A wide range of innovations were introduced to mitigate against the impact of the pandemic. Many of these innovations have the potential to improve service delivery into the future especially in our healthcare, service provision, financial and operational areas and will result in significant benefits for both prisoners and their families. Some innovations introduced during the pandemic include:
- The provision of tele-services including tele-psychology and tele-chaplaincy across the service;
- The introduction of virtual family visits, increased use of video-link for court appearances and virtual in-reach service provision;
- The introduction of electronic funds transfer (EFT) systems for private prisoner funds
- The development of an in-cell prisoner TV channel to support the provision of information and learning; and
- The introduction of in-cell telephony to permit contact from family and prison services.
As a service we were at all times very conscious of the impact of Covid-19 restrictions on prisoners and I must acknowledge their understanding of the actions we have taken on their behalf. We were always conscious of the impact the restrictions had on them and on their mental health. We continued to maintain the provision of psychology, chaplaincy, and addiction services throughout the pandemic through the provision of a dedicated call facility and the use of video-link. When possible, we reinstated face-to-face services across the estate as restrictions were reduced.
We needed the support of prisoners to keep our prison community Covid-19 free. We communicated regularly with those in our care to ensure that they were informed of the actions that were being taken, particularly around the restriction of services and of visit to prisons. The Red Cross Volunteers played a pivotal role in communicating with prisoners and generating buy in from them with regard to infection control measures. They produced a weekly prisoner newsletter in conjunction with the Education Service and were involved in making awareness videos on important issues. They played a hugely important role on the provision of information including information on the Covid-19 vaccination which many prisoners were concerned about.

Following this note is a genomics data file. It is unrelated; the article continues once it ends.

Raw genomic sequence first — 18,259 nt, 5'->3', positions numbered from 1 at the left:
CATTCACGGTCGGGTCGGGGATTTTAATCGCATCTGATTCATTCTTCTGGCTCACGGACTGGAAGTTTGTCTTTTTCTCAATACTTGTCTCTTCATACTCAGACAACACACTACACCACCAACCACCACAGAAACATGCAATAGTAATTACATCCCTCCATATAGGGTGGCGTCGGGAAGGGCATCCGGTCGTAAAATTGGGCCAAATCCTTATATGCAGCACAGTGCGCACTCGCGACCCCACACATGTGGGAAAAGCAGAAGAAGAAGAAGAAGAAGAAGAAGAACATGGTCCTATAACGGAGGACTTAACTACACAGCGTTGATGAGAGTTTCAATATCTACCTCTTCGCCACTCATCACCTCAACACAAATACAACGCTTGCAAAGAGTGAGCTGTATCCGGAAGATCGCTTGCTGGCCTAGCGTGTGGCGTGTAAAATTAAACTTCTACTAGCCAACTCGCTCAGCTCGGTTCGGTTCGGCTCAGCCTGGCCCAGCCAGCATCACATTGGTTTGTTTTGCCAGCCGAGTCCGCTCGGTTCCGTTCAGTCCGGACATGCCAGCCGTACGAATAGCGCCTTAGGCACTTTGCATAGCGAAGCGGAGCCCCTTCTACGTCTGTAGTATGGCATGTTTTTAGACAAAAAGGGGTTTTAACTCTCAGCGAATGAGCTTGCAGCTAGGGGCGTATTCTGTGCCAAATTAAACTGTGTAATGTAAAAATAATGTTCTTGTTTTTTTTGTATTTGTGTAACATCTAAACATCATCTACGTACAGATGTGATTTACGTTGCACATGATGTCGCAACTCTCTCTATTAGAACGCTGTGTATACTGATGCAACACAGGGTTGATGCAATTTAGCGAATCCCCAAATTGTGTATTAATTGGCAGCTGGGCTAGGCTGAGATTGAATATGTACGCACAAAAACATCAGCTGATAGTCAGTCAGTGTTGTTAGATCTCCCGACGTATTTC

I cannot give enough credit to our staff for their efforts during this pandemic. Our staff have always shown a willingness to meet challenges when needed and they did again during this national crisis. Staff flexibility was critical to our Covid-19 response with many operational staff taking on new roles across the Service. In 2020, over 100 staff were redeployed to new Covid-19 tasks in areas such as contact tracing, infection control and courts video link.
Our Healthcare Teams, like their colleagues in the healthcare settings and hospitals across the country, worked night and day to keep people safe. The pressure on them was immense, especially during outbreak situations. They also oversaw the roll out of the Covid-19 vaccination program in prisons which was a monumental task. This involved delivery of the vaccine to over 3,500 prisoners spread across 12 locations across the country. The administration of the vaccine has been critical in allowing the Service to unwind Covid-19 restrictions and see a return to some normal regime activities including the return of physical visits.
The efforts of our staff have been widely acknowledged and the Irish Prison Service was recognised by the Civil Excellence Awards in December 2020 for our combined efforts to keep Covid-19 out of our prisons. We have just been informed that we have again been shortlisted in the 2021 Awards for our efforts to continue to support prisoners and their families during the pandemic.
As we move towards the end of 2021, our main focus is on unwinding the remaining Covid-19 measures in a way that continues to keep all those who live and work in our prisons safe.
We look forward to the post-Covid-19 era with all our key stakeholders and I truly believe that our experiences over the past 20 months will make us a stronger, more efficient, and more unified Prison Service. This will lead to better service delivery for people in our care and their families which will deliver lower levels of reoffending, making our communities safer.